Washington, D.C.—Oct. 25
Heading to the Washington International Horse Show, McLain Ward couldn’t shake the feeling that HH Carlos was due for a big win. Once he got there, that horse delivered in a big way, topping the $125,000 President’s Cup Grand Prix-W in front of a packed crowd.
The pair had a disappointing trip in the Grand Prix de Penn National last week in what he called a “post-[Alltech FEI World Equestrian Games] rut.”
So Ward was determined to put in two great rounds tonight for Carlos’ sake. When he walked into the ring for the first round, he gave the gelding a pat on the neck, picked up a canter and attacked the tough course designed by Anthony D’Ambrosio.
Ward and Carlos rode 21st in the star-studded line-up, and only the second pair to put in a clean round. Jessica Springsteen and Davendy S set the pace early on with a beautiful clear round that looked impossible to beat.
“I thought the course was very good tonight,” said Ward, who scored his fourth President’s Cup win this year. “When I walked it I thought it was a little on the soft side to be honest, which I think is a great sign. When you walk a course and it seems very complicated or hard, that’s an obvious test. But when a course designer comes up with a course that seems smooth and fair and you get a limited number clear, that’s always a sign of a good test.”
One fence in particular—a white Boeing vertical—sat on a slightly bending line after a demanding combination and caused the most issues.
“It was a distance problem more than anything,” said Ward. “It was a bit of an awkward bend and the horses weren’t getting their eye on it super quick. So you really had to line it up, and I tried to spin wide to the [first fence in the combination] and then be in line for the four strides [to the vertical], and it worked well.
“My concern when I walked the course was that if I didn’t get his eye on the fence, I would be late and desperate,” he added. “It was a question that had to be answered and the horses had to be pretty careful there; they couldn’t skim over it.”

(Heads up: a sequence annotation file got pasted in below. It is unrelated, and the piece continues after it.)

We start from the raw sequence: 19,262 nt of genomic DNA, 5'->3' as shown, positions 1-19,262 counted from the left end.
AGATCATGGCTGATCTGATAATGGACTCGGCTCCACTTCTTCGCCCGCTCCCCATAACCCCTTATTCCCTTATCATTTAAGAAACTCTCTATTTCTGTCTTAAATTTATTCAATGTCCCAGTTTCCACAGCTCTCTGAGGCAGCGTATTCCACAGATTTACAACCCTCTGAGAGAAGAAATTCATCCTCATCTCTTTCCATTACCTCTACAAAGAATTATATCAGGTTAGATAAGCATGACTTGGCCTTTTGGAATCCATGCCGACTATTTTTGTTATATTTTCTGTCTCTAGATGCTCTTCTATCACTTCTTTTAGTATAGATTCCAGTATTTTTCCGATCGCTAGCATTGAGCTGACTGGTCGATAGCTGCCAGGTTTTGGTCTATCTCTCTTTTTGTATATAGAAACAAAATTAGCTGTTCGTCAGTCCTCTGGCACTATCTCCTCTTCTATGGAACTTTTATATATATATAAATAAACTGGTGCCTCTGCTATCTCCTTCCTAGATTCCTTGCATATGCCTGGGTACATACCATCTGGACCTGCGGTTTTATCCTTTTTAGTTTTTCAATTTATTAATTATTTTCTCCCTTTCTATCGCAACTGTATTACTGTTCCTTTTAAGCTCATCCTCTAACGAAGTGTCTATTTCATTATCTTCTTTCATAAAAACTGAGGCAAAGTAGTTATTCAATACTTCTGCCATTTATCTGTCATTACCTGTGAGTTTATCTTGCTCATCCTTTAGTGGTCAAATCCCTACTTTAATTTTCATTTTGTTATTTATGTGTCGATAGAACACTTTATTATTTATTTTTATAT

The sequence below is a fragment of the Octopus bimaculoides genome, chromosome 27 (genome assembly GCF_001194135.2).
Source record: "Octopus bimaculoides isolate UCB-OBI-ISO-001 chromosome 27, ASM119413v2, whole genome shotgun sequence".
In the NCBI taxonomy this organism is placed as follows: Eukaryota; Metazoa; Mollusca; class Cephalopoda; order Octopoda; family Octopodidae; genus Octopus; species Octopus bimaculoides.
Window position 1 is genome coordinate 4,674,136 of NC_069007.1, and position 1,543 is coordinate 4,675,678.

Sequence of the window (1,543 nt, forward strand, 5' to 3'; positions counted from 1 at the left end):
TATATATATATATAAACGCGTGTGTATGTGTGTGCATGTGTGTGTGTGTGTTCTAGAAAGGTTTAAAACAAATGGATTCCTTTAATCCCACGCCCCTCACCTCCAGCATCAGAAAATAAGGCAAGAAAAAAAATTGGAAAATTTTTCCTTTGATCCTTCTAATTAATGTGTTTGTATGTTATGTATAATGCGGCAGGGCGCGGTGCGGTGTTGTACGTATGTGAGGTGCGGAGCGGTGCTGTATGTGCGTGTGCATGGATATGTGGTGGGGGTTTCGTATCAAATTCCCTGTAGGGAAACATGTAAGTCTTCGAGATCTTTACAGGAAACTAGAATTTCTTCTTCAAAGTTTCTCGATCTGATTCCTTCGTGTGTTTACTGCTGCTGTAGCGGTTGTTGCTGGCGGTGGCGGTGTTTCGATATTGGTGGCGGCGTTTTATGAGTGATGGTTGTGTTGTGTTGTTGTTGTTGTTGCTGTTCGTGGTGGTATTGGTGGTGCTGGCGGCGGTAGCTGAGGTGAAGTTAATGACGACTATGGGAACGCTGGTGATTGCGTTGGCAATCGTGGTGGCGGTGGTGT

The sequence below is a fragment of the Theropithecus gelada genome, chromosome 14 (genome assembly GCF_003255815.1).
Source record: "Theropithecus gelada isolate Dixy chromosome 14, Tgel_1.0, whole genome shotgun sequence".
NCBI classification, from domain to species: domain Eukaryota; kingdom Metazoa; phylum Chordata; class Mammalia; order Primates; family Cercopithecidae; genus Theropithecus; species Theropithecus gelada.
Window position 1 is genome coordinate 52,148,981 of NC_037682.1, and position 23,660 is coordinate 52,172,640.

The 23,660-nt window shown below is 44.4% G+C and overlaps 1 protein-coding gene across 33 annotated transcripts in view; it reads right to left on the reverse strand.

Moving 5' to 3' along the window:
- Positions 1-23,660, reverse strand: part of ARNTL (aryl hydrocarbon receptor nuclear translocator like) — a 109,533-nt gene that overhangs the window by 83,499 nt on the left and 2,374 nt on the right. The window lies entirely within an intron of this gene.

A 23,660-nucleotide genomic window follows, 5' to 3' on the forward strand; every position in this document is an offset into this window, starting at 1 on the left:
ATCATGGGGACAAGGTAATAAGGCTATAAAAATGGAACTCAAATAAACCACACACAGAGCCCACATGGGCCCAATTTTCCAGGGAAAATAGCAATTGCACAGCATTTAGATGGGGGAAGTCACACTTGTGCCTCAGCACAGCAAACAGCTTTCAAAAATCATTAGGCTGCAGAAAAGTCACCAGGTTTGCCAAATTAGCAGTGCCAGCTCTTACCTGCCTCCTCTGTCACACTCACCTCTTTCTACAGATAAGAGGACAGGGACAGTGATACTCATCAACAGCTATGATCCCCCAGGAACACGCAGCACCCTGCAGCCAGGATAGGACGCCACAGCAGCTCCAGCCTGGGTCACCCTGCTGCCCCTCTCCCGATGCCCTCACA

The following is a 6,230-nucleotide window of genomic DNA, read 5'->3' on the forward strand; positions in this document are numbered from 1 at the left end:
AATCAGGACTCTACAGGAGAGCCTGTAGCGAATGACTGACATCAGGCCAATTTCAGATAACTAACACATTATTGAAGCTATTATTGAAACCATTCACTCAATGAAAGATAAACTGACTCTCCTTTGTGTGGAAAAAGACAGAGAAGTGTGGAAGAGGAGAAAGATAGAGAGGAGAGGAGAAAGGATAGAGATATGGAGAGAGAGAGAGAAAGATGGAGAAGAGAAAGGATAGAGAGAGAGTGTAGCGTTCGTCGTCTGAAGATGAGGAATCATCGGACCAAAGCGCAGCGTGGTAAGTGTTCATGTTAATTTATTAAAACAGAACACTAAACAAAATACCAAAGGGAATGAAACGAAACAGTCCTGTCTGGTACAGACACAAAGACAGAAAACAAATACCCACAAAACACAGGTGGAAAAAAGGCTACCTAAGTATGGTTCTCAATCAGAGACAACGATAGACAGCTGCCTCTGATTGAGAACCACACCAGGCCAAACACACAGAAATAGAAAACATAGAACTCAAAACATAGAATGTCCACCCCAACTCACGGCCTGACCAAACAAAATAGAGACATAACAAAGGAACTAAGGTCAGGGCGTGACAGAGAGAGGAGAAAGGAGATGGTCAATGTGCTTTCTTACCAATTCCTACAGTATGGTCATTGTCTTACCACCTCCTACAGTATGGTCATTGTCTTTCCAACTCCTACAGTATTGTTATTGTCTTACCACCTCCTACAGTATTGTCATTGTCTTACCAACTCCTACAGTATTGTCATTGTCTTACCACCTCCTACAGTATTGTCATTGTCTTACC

2012 winners Reed Kessler and Cylana added their names to the good list, as did 2013 Rolex FEI World Cup champions Beezie Madden and Simon.
Springsteen came back to pilot Davendy to another quick, faultless round, which motivated Ward to push the envelope for his second trip.
“I saw [Springsteen] go in the jump-off and I went back into the schooling area and thought, ‘well, this is a task!’ ” said Ward. “[Carlos] really responded to it well; he turned phenomenally. He’s such a careful horse.”
But Springsteen wasn’t too disappointed to finish second behind Ward. Tonight served as her first grand prix with Davendy, and Springsteen sees a bright future with her 11-year-old Belgian Warmblood mare (Twendy S—Pachat II).
“I just got her in August and we clicked instantly,” said Springsteen. “She’s my type of ride: not hot, but she’ll take you to the jump and really be brave. I really like that in a horse! I was really happy with her tonight.”
She also took home a check for $15,000 as the Leading International Jumper Rider and swept the open jumper championship on Lisona and Davendy.
Both Madden and Kessler each dropped the Boeing fence in the jump-off to finish third and fourth.
“It was a good jump off for me because it wasn’t too running anywhere,” said Madden. “I just tried to use his turning ability to be faster [than Springsteen and Ward]. The [Boeing fence] rode a little steadier than I thought it would, and his momentum carried me a little deeper to the fence than I thought it would.”
All three riders are headed to Kentucky next week to compete in the National Horse Show in an effort to earn more points toward April’s Longines FEI World Cup (Nev.).
Follow along with the Chronicle as we bring you all the news from Washington here.
Full results from the competition are available here and you can watch a livestream of the entire competition for free here.
For a full report from the Washington International Horse Show, check out the Nov. 10 issue of The Chronicle of the Horse magazine.